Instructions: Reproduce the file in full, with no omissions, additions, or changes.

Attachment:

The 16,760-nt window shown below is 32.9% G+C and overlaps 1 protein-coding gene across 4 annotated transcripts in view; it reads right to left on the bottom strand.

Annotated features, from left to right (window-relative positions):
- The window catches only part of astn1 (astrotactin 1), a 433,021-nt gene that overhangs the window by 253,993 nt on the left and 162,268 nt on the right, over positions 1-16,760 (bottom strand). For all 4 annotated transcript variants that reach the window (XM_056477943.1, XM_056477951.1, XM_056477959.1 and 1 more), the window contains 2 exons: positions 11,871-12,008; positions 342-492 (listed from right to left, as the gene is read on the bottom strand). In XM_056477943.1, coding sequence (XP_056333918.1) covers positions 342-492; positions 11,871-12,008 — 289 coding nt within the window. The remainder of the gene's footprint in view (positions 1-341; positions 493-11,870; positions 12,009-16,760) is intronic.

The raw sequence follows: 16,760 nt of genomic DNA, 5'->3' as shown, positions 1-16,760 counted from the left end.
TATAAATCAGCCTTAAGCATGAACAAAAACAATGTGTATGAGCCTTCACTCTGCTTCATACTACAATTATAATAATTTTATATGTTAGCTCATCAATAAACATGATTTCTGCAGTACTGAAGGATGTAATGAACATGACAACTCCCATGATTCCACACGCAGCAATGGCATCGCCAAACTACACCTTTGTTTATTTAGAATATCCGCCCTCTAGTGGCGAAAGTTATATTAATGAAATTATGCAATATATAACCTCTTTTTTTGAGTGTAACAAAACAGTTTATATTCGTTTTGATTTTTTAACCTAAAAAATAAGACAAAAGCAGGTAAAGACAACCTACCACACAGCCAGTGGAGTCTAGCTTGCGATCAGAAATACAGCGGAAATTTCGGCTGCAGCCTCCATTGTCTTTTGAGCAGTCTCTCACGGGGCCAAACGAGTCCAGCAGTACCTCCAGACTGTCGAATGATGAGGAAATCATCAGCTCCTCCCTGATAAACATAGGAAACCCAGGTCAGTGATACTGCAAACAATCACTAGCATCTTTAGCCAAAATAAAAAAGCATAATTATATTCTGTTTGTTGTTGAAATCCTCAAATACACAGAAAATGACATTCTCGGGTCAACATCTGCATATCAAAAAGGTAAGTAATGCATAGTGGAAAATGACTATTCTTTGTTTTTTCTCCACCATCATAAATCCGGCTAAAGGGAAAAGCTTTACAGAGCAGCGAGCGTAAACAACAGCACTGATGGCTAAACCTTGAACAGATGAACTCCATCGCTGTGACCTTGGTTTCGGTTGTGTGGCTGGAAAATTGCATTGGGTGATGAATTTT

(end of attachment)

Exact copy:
The 16,760-nt window shown below is 32.9% G+C and overlaps 1 protein-coding gene across 4 annotated transcripts in view; it reads right to left on the bottom strand.

Annotated features, from left to right (window-relative positions):
- The window catches only part of astn1 (astrotactin 1), a 433,021-nt gene that overhangs the window by 253,993 nt on the left and 162,268 nt on the right, over positions 1-16,760 (bottom strand). For all 4 annotated transcript variants that reach the window (XM_056477943.1, XM_056477951.1, XM_056477959.1 and 1 more), the window contains 2 exons: positions 11,871-12,008; positions 342-492 (listed from right to left, as the gene is read on the bottom strand). In XM_056477943.1, coding sequence (XP_056333918.1) covers positions 342-492; positions 11,871-12,008 — 289 coding nt within the window. The remainder of the gene's footprint in view (positions 1-341; positions 493-11,870; positions 12,009-16,760) is intronic.

The raw sequence follows: 16,760 nt of genomic DNA, 5'->3' as shown, positions 1-16,760 counted from the left end.
TATAAATCAGCCTTAAGCATGAACAAAAACAATGTGTATGAGCCTTCACTCTGCTTCATACTACAATTATAATAATTTTATATGTTAGCTCATCAATAAACATGATTTCTGCAGTACTGAAGGATGTAATGAACATGACAACTCCCATGATTCCACACGCAGCAATGGCATCGCCAAACTACACCTTTGTTTATTTAGAATATCCGCCCTCTAGTGGCGAAAGTTATATTAATGAAATTATGCAATATATAACCTCTTTTTTTGAGTGTAACAAAACAGTTTATATTCGTTTTGATTTTTTAACCTAAAAAATAAGACAAAAGCAGGTAAAGACAACCTACCACACAGCCAGTGGAGTCTAGCTTGCGATCAGAAATACAGCGGAAATTTCGGCTGCAGCCTCCATTGTCTTTTGAGCAGTCTCTCACGGGGCCAAACGAGTCCAGCAGTACCTCCAGACTGTCGAATGATGAGGAAATCATCAGCTCCTCCCTGATAAACATAGGAAACCCAGGTCAGTGATACTGCAAACAATCACTAGCATCTTTAGCCAAAATAAAAAAGCATAATTATATTCTGTTTGTTGTTGAAATCCTCAAATACACAGAAAATGACATTCTCGGGTCAACATCTGCATATCAAAAAGGTAAGTAATGCATAGTGGAAAATGACTATTCTTTGTTTTTTCTCCACCATCATAAATCCGGCTAAAGGGAAAAGCTTTACAGAGCAGCGAGCGTAAACAACAGCACTGATGGCTAAACCTTGAACAGATGAACTCCATCGCTGTGACCTTGGTTTCGGTTGTGTGGCTGGAAAATTGCATTGGGTGATGAATTTT